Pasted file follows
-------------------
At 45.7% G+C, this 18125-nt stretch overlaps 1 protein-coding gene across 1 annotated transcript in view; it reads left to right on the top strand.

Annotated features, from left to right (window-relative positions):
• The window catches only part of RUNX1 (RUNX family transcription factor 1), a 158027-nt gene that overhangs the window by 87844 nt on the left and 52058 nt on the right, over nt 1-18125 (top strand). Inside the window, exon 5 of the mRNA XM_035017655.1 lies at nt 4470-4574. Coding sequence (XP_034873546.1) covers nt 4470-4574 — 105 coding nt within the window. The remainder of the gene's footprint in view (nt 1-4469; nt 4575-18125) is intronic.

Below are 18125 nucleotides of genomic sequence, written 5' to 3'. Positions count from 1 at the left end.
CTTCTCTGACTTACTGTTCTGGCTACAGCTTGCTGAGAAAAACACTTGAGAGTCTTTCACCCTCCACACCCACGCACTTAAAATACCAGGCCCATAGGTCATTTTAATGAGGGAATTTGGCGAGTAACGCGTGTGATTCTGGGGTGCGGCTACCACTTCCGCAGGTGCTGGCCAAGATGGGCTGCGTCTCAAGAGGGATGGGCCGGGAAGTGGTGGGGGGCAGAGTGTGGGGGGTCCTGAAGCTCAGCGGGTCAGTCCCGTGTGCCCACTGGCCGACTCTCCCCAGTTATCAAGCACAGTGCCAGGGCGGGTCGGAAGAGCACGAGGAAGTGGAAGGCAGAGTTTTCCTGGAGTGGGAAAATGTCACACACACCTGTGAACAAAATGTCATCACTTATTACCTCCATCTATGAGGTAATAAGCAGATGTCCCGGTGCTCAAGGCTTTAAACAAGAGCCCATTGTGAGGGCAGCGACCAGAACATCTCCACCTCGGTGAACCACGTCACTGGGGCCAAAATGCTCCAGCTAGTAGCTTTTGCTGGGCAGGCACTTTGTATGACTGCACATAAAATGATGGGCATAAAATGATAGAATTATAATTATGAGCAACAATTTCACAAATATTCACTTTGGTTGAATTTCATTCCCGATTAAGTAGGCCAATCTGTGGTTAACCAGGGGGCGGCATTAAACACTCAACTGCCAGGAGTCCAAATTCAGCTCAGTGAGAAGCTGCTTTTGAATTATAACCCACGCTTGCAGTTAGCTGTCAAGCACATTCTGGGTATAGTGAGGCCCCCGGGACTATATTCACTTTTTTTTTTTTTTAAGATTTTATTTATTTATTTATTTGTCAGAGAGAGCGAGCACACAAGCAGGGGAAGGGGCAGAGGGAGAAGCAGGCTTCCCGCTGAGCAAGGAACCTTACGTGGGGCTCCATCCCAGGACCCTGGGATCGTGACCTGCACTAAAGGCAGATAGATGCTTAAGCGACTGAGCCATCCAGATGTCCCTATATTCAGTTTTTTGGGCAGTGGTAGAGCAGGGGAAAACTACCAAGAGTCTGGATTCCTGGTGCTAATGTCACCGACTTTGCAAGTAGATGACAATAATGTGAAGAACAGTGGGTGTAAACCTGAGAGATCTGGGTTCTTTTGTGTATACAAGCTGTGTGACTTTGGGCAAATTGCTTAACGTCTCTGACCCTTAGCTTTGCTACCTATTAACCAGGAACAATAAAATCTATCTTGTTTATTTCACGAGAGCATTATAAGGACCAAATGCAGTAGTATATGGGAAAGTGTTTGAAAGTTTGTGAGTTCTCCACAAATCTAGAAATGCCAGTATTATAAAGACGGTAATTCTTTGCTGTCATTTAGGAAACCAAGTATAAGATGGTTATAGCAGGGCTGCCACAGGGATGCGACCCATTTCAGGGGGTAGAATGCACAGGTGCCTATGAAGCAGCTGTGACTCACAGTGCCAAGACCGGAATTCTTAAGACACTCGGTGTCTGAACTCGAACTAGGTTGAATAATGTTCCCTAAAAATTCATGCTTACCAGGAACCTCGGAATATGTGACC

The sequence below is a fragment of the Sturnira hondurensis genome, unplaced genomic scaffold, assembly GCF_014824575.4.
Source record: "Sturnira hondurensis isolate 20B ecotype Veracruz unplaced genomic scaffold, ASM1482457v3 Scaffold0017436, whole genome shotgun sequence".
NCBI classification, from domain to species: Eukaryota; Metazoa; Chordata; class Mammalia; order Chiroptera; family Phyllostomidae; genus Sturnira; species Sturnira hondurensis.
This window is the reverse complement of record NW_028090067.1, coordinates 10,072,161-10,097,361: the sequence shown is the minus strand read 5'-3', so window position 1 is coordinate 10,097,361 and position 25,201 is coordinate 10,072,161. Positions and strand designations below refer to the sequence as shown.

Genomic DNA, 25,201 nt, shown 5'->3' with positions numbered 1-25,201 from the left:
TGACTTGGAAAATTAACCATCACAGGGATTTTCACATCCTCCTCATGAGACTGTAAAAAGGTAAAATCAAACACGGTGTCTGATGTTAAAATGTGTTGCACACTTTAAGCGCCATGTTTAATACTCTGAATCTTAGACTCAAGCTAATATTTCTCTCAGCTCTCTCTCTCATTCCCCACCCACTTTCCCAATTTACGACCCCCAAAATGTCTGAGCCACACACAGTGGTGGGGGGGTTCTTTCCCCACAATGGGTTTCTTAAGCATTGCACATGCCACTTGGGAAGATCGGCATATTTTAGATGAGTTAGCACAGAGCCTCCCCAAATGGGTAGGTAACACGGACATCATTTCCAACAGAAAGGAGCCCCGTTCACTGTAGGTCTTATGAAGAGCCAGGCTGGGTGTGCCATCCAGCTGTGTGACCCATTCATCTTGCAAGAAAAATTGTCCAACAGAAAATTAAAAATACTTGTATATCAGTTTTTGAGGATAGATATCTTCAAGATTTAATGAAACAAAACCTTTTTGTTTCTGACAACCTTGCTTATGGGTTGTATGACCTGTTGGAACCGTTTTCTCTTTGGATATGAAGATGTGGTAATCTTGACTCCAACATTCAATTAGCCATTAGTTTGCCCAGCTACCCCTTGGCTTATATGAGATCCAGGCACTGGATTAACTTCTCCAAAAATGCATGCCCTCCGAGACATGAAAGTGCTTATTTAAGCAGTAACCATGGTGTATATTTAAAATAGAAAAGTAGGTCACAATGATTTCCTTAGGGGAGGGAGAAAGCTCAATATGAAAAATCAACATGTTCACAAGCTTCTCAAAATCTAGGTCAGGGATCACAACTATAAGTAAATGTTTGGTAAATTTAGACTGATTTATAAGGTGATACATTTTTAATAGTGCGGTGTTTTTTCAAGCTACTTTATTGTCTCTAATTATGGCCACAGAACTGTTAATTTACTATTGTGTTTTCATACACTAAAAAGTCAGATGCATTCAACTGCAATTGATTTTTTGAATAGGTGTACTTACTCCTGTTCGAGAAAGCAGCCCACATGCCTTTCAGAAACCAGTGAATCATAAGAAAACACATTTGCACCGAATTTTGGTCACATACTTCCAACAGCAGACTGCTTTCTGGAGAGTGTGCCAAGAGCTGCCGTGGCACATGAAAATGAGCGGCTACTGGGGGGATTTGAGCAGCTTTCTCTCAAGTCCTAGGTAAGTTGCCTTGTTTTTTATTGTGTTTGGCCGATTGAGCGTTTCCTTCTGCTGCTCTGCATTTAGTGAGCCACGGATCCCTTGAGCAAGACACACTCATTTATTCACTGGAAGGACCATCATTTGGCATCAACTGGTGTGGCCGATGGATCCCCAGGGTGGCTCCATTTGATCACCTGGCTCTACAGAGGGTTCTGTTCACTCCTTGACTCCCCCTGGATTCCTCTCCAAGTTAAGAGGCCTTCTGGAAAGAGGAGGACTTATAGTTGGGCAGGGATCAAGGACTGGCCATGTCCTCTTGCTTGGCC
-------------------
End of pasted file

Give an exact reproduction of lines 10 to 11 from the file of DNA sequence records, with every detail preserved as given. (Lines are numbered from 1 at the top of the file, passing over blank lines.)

Genomic DNA, 25,201 nt, shown 5'->3' with positions numbered 1-25,201 from the left:
TGACTTGGAAAATTAACCATCACAGGGATTTTCACATCCTCCTCATGAGACTGTAAAAAGGTAAAATCAAACACGGTGTCTGATGTTAAAATGTGTTGCACACTTTAAGCGCCATGTTTAATACTCTGAATCTTAGACTCAAGCTAATATTTCTCTCAGCTCTCTCTCTCATTCCCCACCCACTTTCCCAATTTACGACCCCCAAAATGTCTGAGCCACACACAGTGGTGGGGGGGTTCTTTCCCCACAATGGGTTTCTTAAGCATTGCACATGCCACTTGGGAAGATCGGCATATTTTAGATGAGTTAGCACAGAGCCTCCCCAAATGGGTAGGTAACACGGACATCATTTCCAACAGAAAGGAGCCCCGTTCACTGTAGGTCTTATGAAGAGCCAGGCTGGGTGTGCCATCCAGCTGTGTGACCCATTCATCTTGCAAGAAAAATTGTCCAACAGAAAATTAAAAATACTTGTATATCAGTTTTTGAGGATAGATATCTTCAAGATTTAATGAAACAAAACCTTTTTGTTTCTGACAACCTTGCTTATGGGTTGTATGACCTGTTGGAACCGTTTTCTCTTTGGATATGAAGATGTGGTAATCTTGACTCCAACATTCAATTAGCCATTAGTTTGCCCAGCTACCCCTTGGCTTATATGAGATCCAGGCACTGGATTAACTTCTCCAAAAATGCATGCCCTCCGAGACATGAAAGTGCTTATTTAAGCAGTAACCATGGTGTATATTTAAAATAGAAAAGTAGGTCACAATGATTTCCTTAGGGGAGGGAGAAAGCTCAATATGAAAAATCAACATGTTCACAAGCTTCTCAAAATCTAGGTCAGGGATCACAACTATAAGTAAATGTTTGGTAAATTTAGACTGATTTATAAGGTGATACATTTTTAATAGTGCGGTGTTTTTTCAAGCTACTTTATTGTCTCTAATTATGGCCACAGAACTGTTAATTTACTATTGTGTTTTCATACACTAAAAAGTCAGATGCATTCAACTGCAATTGATTTTTTGAATAGGTGTACTTACTCCTGTTCGAGAAAGCAGCCCACATGCCTTTCAGAAACCAGTGAATCATAAGAAAACACATTTGCACCGAATTTTGGTCACATACTTCCAACAGCAGACTGCTTTCTGGAGAGTGTGCCAAGAGCTGCCGTGGCACATGAAAATGAGCGGCTACTGGGGGGATTTGAGCAGCTTTCTCTCAAGTCCTAGGTAAGTTGCCTTGTTTTTTATTGTGTTTGGCCGATTGAGCGTTTCCTTCTGCTGCTCTGCATTTAGTGAGCCACGGATCCCTTGAGCAAGACACACTCATTTATTCACTGGAAGGACCATCATTTGGCATCAACTGGTGTGGCCGATGGATCCCCAGGGTGGCTCCATTTGATCACCTGGCTCTACAGAGGGTTCTGTTCACTCCTTGACTCCCCCTGGATTCCTCTCCAAGTTAAGAGGCCTTCTGGAAAGAGGAGGACTTATAGTTGGGCAGGGATCAAGGACTGGCCATGTCCTCTTGCTTGGCC